4. Strong Balance Sheets will be cool again: With major well run Unicorns like AirBnb forced to borrow money at double digit rates of interest signal imply that lesser Unicorns dreams will pop. We will speak of “Pop”corns and not just Unicorns. The Soft Bank Vision fund will be revealed to be the Soft Bank Delusion Fund.

5. A New Set of Companies and Wealth Creation Opportunities will arise: In the debris of the Great Recession companies like Airbnb and Uber were forged as was Square, and technologies such as Blockchain and much more. One will see new companies being founded that are built using the current technologies and changed expectations of people.

C. Individuals/Employees

Over a four decade career I have seen a lot of changes and adapted to a lot of changes. Some of my distilled advice as 10 Career Lessons remains my most popular blog post and remains even more relevant today.

Like never before I believe every individual must recognize that a part of the Great Re-invention it is imperative to spend time rethinking their own careers. Let’s utilize this down time to begin to up skill in ways that will allow for resilience in times where there will be fewer and different full time jobs.

1.Upgrade Your Mental Operating System: Spend at least a few hours a day learning new skills when you have the time and there is a world of free resources and training. And when the world returns never stop learning. Whatever you are good at will likely erode in market value unless your replenish yourself.

One of the keys is to also ensure that you become “virtual certified” and can work in a world of distributed work forces. We will get back to offices but less than before both in numbers and the time we spend there. Here is how to ensure that you are seen as capable, trustworthy, empathetic, vulnerable and inspiring will be so key to your career.

2. Build a Brand: In a world where full time jobs are going to be fewer at least for a while you need to make sure that you have developed networks and a brand so that you retain optionality.

A recession is not just a time where smart brands who continue to market gain market share but it is where you can stand out. This is not the time to go into hiding or expect that when you return things will be the same.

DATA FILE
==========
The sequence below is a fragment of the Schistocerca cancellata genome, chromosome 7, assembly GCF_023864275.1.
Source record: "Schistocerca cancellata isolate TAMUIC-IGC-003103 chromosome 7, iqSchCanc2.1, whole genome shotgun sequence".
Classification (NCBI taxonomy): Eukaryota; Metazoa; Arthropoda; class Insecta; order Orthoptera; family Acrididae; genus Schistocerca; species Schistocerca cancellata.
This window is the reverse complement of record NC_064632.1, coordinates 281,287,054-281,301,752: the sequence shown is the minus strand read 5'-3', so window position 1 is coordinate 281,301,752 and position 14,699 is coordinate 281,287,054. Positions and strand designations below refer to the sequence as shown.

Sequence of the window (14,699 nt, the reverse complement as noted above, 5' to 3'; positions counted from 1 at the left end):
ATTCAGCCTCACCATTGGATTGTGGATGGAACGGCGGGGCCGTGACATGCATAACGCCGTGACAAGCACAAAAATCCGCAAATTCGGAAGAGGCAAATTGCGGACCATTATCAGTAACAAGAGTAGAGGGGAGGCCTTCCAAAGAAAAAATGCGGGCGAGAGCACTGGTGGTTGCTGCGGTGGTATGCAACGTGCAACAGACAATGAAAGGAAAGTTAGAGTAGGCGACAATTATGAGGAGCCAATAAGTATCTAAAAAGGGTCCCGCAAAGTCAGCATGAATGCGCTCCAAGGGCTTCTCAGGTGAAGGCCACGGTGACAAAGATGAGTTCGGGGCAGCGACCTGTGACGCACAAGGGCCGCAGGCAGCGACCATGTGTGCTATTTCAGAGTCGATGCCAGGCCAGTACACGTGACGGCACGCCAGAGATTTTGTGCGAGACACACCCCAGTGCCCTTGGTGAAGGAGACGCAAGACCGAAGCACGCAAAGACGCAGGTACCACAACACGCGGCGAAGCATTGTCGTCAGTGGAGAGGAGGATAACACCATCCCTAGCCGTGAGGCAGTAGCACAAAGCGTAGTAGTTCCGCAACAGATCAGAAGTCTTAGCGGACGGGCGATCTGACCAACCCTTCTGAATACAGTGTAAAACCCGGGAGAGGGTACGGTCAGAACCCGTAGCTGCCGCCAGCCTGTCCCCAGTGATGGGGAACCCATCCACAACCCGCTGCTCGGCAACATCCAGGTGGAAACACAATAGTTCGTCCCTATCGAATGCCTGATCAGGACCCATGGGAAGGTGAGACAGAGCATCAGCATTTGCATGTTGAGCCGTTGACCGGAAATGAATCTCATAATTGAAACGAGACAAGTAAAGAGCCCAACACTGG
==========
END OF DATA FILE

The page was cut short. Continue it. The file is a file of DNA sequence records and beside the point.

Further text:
3. Face the reality that you are likely to have little pricing power and may need to cut your own costs : When the economy opens up most businesses will find limited demand from customers combined with millions of people looking for work. This will be true at least for a year or two if not more. Those temporary pay cuts may not be temporary and the big bonuses of the past may remain memories as companies husband resources and face cost conscious customers.

You must find ways to cut your cost base wherever you can so that may build your reserves . This will also allow you to afford your next career which may have you start at lower level in growth industry, join one of the new next-generation start ups which will pay you a lower base but lots of options or finally follow the career you wanted but did not do because it did not pay big bucks.

No longer should you price yourself out of your dreams because of your cost structure. Could it be that you should be doing something else? Could Plan B or “one day I will” be really Plan A?

4. Change sucks but irrelevance is worse: While today is traumatic in both human and financial and career loss and the path forward will be uncertain and sometimes difficult we are likely to come out as a better people and society.

Every day you see this with the way people are stepping up and helping their neighbors and finding new ways and approaches to cope.

Humans adapt. Humans invent.

Humans are resilient.

And you are human.

Rishad Tobaccowala is the author of the bestselling “Restoring the Soul of Business: Staying Human in the Age of Data” published by Harper Collins globally in January 2020. It has been described as an “operating manual” for managing people, teams and careers in the age we live in.